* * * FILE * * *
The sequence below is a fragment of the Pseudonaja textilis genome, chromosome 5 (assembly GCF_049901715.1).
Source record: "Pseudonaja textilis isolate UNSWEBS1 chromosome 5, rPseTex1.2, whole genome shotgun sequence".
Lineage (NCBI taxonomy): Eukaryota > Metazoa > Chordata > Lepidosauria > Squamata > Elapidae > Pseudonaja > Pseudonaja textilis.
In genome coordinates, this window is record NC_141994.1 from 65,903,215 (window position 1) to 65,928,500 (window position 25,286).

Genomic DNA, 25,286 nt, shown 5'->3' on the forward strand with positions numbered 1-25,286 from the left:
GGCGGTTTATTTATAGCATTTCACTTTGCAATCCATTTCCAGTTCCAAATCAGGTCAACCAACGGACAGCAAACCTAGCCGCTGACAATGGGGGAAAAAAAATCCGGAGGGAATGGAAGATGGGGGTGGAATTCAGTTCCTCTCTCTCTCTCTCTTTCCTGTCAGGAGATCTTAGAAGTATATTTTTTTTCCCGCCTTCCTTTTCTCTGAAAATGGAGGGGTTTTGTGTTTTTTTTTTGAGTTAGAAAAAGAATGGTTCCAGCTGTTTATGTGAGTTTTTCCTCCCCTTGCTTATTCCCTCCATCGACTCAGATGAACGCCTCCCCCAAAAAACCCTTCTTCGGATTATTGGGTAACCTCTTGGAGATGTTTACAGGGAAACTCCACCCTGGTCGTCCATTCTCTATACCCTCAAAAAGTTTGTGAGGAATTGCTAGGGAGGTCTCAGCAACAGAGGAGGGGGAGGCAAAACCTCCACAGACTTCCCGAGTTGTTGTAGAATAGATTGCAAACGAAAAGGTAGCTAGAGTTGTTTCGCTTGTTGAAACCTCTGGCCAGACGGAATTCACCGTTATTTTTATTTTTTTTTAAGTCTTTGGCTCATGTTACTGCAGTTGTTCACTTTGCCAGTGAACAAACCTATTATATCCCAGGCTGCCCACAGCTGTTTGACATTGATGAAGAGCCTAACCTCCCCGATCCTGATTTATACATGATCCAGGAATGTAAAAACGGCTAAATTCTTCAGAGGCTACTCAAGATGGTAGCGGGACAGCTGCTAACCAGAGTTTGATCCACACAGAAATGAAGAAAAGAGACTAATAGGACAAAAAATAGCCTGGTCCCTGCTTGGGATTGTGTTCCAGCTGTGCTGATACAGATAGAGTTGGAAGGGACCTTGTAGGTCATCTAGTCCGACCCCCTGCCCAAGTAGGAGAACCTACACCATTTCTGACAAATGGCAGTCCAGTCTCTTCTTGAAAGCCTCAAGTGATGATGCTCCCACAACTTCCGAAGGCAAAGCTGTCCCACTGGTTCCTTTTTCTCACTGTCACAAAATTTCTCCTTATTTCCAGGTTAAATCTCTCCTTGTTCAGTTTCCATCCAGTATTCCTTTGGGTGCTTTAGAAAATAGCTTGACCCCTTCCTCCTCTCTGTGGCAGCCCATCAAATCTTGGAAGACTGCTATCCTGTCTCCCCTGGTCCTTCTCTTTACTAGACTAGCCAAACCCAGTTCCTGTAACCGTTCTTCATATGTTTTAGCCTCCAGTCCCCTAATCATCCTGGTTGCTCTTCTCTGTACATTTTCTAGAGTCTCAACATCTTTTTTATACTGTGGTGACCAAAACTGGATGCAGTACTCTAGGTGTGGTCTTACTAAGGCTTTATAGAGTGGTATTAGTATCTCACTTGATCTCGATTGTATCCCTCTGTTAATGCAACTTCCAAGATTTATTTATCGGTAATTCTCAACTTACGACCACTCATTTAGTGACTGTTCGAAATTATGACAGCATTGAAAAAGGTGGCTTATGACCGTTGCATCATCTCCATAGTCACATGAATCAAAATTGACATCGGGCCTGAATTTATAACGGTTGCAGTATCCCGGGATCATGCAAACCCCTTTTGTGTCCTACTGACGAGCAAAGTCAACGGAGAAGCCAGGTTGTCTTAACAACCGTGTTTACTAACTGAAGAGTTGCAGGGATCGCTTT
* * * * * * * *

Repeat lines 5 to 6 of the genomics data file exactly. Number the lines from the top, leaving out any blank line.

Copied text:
Genomic DNA, 25,286 nt, shown 5'->3' on the forward strand with positions numbered 1-25,286 from the left:
GGCGGTTTATTTATAGCATTTCACTTTGCAATCCATTTCCAGTTCCAAATCAGGTCAACCAACGGACAGCAAACCTAGCCGCTGACAATGGGGGAAAAAAAATCCGGAGGGAATGGAAGATGGGGGTGGAATTCAGTTCCTCTCTCTCTCTCTCTTTCCTGTCAGGAGATCTTAGAAGTATATTTTTTTTCCCGCCTTCCTTTTCTCTGAAAATGGAGGGGTTTTGTGTTTTTTTTTTGAGTTAGAAAAAGAATGGTTCCAGCTGTTTATGTGAGTTTTTCCTCCCCTTGCTTATTCCCTCCATCGACTCAGATGAACGCCTCCCCCAAAAAACCCTTCTTCGGATTATTGGGTAACCTCTTGGAGATGTTTACAGGGAAACTCCACCCTGGTCGTCCATTCTCTATACCCTCAAAAAGTTTGTGAGGAATTGCTAGGGAGGTCTCAGCAACAGAGGAGGGGGAGGCAAAACCTCCACAGACTTCCCGAGTTGTTGTAGAATAGATTGCAAACGAAAAGGTAGCTAGAGTTGTTTCGCTTGTTGAAACCTCTGGCCAGACGGAATTCACCGTTATTTTTATTTTTTTTTAAGTCTTTGGCTCATGTTACTGCAGTTGTTCACTTTGCCAGTGAACAAACCTATTATATCCCAGGCTGCCCACAGCTGTTTGACATTGATGAAGAGCCTAACCTCCCCGATCCTGATTTATACATGATCCAGGAATGTAAAAACGGCTAAATTCTTCAGAGGCTACTCAAGATGGTAGCGGGACAGCTGCTAACCAGAGTTTGATCCACACAGAAATGAAGAAAAGAGACTAATAGGACAAAAAATAGCCTGGTCCCTGCTTGGGATTGTGTTCCAGCTGTGCTGATACAGATAGAGTTGGAAGGGACCTTGTAGGTCATCTAGTCCGACCCCCTGCCCAAGTAGGAGAACCTACACCATTTCTGACAAATGGCAGTCCAGTCTCTTCTTGAAAGCCTCAAGTGATGATGCTCCCACAACTTCCGAAGGCAAAGCTGTCCCACTGGTTCCTTTTTCTCACTGTCACAAAATTTCTCCTTATTTCCAGGTTAAATCTCTCCTTGTTCAGTTTCCATCCAGTATTCCTTTGGGTGCTTTAGAAAATAGCTTGACCCCTTCCTCCTCTCTGTGGCAGCCCATCAAATCTTGGAAGACTGCTATCCTGTCTCCCCTGGTCCTTCTCTTTACTAGACTAGCCAAACCCAGTTCCTGTAACCGTTCTTCATATGTTTTAGCCTCCAGTCCCCTAATCATCCTGGTTGCTCTTCTCTGTACATTTTCTAGAGTCTCAACATCTTTTTTATACTGTGGTGACCAAAACTGGATGCAGTACTCTAGGTGTGGTCTTACTAAGGCTTTATAGAGTGGTATTAGTATCTCACTTGATCTCGATTGTATCCCTCTGTTAATGCAACTTCCAAGATTTATTTATCGGTAATTCTCAACTTACGACCACTCATTTAGTGACTGTTCGAAATTATGACAGCATTGAAAAAGGTGGCTTATGACCGTTGCATCATCTCCATAGTCACATGAATCAAAATTGACATCGGGCCTGAATTTATAACGGTTGCAGTATCCCGGGATCATGCAAACCCCTTTTGTGTCCTACTGACGAGCAAAGTCAACGGAGAAGCCAGGTTGTCTTAACAACCGTGTTTACTAACTGAAGAGTTGCAGGGATCGCTTT